The role of behavioural flexibility in primate diversification

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Authors: Creighton, MJA; Greenberg, DA; Reader, SM; Mooers, AO
Year: 2021
Journal: Anim. Behav. 180: 269-290   Article Link (DOI)
Title: The role of behavioural flexibility in primate diversification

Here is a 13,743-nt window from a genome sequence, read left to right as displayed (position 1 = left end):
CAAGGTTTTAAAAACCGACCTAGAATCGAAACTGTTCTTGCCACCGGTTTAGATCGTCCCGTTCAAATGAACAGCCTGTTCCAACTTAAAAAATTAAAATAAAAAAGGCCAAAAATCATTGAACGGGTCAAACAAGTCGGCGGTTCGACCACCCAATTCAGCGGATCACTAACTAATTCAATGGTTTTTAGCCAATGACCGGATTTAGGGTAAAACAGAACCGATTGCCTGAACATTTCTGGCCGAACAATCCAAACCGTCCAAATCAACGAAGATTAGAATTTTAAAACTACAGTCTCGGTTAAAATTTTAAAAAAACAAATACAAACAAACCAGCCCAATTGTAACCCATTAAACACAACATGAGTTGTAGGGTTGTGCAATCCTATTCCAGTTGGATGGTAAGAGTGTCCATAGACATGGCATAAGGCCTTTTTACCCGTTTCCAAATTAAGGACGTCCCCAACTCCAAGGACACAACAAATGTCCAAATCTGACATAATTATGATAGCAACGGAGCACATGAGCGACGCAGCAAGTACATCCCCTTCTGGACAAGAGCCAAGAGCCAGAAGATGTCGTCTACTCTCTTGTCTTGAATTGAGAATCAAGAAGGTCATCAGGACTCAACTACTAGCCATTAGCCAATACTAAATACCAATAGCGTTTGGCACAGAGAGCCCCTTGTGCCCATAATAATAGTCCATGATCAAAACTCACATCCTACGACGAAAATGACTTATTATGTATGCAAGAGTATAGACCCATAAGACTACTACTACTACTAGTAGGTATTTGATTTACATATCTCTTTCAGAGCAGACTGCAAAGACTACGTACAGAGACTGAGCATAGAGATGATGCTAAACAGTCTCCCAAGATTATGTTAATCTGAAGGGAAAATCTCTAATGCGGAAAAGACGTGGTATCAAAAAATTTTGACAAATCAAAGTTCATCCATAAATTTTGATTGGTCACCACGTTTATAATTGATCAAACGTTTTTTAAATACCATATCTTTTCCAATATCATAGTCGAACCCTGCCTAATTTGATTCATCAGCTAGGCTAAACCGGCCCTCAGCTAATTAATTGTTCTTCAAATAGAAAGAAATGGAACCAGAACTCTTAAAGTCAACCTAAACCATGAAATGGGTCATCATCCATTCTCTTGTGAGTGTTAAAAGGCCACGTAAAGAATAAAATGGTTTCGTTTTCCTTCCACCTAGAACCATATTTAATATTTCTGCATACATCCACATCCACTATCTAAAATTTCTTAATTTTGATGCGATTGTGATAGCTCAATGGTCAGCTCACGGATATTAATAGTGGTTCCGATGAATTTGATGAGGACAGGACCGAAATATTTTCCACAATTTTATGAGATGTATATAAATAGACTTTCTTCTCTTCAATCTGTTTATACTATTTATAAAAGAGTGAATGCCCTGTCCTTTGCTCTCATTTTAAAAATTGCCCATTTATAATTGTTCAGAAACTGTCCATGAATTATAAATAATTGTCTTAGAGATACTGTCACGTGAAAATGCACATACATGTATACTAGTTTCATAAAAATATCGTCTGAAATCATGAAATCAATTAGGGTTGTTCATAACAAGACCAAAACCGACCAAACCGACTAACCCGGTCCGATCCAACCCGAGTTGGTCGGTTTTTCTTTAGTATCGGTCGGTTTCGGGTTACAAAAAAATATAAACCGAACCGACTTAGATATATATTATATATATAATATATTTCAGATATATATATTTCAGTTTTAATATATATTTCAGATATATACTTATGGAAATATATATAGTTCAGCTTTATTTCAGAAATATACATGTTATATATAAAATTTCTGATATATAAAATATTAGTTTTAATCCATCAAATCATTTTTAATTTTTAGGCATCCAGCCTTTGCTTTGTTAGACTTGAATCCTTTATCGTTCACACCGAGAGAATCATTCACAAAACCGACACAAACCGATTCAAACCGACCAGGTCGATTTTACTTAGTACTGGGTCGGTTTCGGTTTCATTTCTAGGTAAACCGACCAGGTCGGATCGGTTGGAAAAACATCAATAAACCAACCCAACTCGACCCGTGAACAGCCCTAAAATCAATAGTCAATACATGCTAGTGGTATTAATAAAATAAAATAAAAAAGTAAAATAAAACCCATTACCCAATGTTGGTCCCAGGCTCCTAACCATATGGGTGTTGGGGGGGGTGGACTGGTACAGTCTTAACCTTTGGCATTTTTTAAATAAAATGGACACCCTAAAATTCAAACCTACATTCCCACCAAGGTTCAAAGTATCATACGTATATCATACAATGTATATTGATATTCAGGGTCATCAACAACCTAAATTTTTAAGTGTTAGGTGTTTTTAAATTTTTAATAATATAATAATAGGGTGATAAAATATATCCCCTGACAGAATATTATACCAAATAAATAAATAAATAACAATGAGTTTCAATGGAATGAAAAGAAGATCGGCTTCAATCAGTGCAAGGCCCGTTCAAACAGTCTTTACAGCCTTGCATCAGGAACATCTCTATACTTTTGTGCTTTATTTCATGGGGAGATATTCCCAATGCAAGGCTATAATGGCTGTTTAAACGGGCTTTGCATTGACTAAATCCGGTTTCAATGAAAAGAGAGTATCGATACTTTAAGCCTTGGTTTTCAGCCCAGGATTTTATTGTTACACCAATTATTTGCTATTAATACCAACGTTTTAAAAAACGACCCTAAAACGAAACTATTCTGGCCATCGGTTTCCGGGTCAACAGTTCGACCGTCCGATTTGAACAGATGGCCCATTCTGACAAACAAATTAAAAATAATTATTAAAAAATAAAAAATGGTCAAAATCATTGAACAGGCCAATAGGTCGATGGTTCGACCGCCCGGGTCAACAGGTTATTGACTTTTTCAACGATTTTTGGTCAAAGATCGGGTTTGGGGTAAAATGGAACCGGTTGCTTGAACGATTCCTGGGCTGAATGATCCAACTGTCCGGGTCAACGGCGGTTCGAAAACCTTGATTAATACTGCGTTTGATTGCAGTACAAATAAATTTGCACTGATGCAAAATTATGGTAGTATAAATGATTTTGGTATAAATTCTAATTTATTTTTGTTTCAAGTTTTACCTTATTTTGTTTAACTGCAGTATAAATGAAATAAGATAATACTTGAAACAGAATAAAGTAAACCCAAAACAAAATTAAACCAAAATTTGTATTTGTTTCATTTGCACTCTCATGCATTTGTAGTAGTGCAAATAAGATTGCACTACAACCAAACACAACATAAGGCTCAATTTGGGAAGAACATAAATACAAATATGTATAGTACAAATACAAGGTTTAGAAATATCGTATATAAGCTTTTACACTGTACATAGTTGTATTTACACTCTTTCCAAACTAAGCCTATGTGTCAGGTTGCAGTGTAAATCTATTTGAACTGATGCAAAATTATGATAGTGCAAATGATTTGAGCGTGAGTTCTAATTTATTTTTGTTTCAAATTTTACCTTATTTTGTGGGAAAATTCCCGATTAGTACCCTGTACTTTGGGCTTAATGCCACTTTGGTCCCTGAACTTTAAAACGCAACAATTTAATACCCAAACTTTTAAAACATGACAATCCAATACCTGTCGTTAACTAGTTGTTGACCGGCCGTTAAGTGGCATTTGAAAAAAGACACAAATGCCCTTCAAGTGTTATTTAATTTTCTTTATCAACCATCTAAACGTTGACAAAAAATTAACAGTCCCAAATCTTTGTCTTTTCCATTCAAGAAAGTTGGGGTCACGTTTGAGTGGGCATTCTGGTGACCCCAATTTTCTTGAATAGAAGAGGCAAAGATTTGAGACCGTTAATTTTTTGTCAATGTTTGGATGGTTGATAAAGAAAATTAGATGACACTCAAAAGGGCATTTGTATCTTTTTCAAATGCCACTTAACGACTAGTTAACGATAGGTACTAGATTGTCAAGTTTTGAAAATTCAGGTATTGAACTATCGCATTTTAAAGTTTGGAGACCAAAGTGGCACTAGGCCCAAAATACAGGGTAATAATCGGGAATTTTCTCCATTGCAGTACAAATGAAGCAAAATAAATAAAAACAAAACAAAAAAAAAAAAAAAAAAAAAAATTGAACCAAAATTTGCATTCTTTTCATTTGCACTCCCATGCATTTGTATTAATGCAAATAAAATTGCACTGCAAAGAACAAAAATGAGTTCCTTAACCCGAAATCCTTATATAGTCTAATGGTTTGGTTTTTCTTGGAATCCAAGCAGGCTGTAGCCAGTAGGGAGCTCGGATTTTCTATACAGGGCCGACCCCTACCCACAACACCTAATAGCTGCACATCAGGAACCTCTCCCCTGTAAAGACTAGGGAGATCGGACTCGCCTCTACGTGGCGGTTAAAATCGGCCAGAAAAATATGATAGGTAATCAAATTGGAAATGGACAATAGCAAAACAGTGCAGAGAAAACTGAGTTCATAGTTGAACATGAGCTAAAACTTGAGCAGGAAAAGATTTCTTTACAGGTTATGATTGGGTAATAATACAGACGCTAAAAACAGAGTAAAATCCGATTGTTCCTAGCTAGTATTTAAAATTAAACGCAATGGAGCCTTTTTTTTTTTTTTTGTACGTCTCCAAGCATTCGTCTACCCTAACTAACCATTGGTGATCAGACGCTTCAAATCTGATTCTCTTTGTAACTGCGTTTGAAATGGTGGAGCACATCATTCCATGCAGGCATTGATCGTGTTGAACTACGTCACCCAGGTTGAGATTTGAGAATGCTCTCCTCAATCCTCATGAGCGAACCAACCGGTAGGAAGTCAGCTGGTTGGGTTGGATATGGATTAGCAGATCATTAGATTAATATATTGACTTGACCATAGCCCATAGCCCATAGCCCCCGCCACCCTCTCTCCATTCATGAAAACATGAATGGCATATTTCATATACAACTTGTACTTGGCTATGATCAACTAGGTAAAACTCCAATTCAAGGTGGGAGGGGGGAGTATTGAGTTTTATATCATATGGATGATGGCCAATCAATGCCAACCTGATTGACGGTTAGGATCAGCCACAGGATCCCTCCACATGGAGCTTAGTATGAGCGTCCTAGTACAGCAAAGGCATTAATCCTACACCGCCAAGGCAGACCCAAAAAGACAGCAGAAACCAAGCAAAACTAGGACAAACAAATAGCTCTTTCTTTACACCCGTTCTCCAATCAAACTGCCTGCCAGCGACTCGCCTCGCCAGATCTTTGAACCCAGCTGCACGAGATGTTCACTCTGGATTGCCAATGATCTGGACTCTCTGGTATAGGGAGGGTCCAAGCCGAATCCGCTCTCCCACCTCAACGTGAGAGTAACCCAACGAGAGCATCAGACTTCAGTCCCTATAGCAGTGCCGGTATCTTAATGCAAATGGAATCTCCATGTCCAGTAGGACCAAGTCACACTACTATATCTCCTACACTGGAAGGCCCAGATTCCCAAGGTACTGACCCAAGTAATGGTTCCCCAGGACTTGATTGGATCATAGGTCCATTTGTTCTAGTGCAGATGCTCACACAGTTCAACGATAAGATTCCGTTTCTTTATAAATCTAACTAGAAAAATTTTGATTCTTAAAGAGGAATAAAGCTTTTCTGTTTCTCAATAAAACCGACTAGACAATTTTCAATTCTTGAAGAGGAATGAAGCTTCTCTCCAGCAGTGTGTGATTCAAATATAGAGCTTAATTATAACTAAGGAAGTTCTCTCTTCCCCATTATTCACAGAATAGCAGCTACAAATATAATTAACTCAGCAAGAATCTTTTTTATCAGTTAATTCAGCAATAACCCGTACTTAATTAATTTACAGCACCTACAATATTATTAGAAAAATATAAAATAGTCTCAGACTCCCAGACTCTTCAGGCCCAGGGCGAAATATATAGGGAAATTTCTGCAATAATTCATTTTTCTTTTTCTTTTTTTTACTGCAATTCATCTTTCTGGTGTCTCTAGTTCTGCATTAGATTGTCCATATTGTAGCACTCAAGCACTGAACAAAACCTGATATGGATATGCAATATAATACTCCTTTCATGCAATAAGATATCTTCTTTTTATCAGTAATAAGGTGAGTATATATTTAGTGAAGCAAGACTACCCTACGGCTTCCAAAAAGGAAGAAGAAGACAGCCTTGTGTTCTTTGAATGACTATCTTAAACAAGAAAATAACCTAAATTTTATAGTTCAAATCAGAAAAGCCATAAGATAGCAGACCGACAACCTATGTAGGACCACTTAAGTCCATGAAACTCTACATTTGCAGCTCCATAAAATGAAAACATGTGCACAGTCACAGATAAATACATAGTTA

Abstract: Identifying the factors that influence species diversification is fundamental to our understanding of the evolutionary processes underlying extant biodiversity. Behavioural innovation, coupled with the social transmission of new behaviours, has been proposed to increase rates of evolutionary diversification, as novel behaviours expose populations to new selective regimes. Thus, it is believed that behavioural flexibility may be important in driving evolutionary diversification across animals. We test this hypothesis within the primates, a taxonomic group with considerable among-lineage variation in both species diversity and behavioural flexibility. We employ a time cutoff in our phylogeny to help account for biases associated with recent taxonomic reclassifications and compare three alternative measures of diversification rate that consider different phylogenetic depths. We find that the presence of behavioural innovation and social learning are positively correlated with diversification rates among primate genera, but not at shallower phylogenetic depths. Given that we find stronger associations when examining older rather than more recent diversification events, we suggest that extinction resistance, as opposed to speciation, may be an important mechanism linking behavioural flexibility and primate diversification. Our results contrast with work linking behavioural flexibility with diversification of birds at various phylogenetic depths. We offer a possible dispersal-mediated explanation for these conflicting patterns, such that the influence behavioural flexibility plays in dictating evolutionary trajectories differs across clades. Our results suggest that behavioural flexibility may act through several different pathways to shape the evolutionary trajectories of lineages. (c) 2021 Published by Elsevier Ltd on behalf of The Association for the Study of Animal Behaviour.
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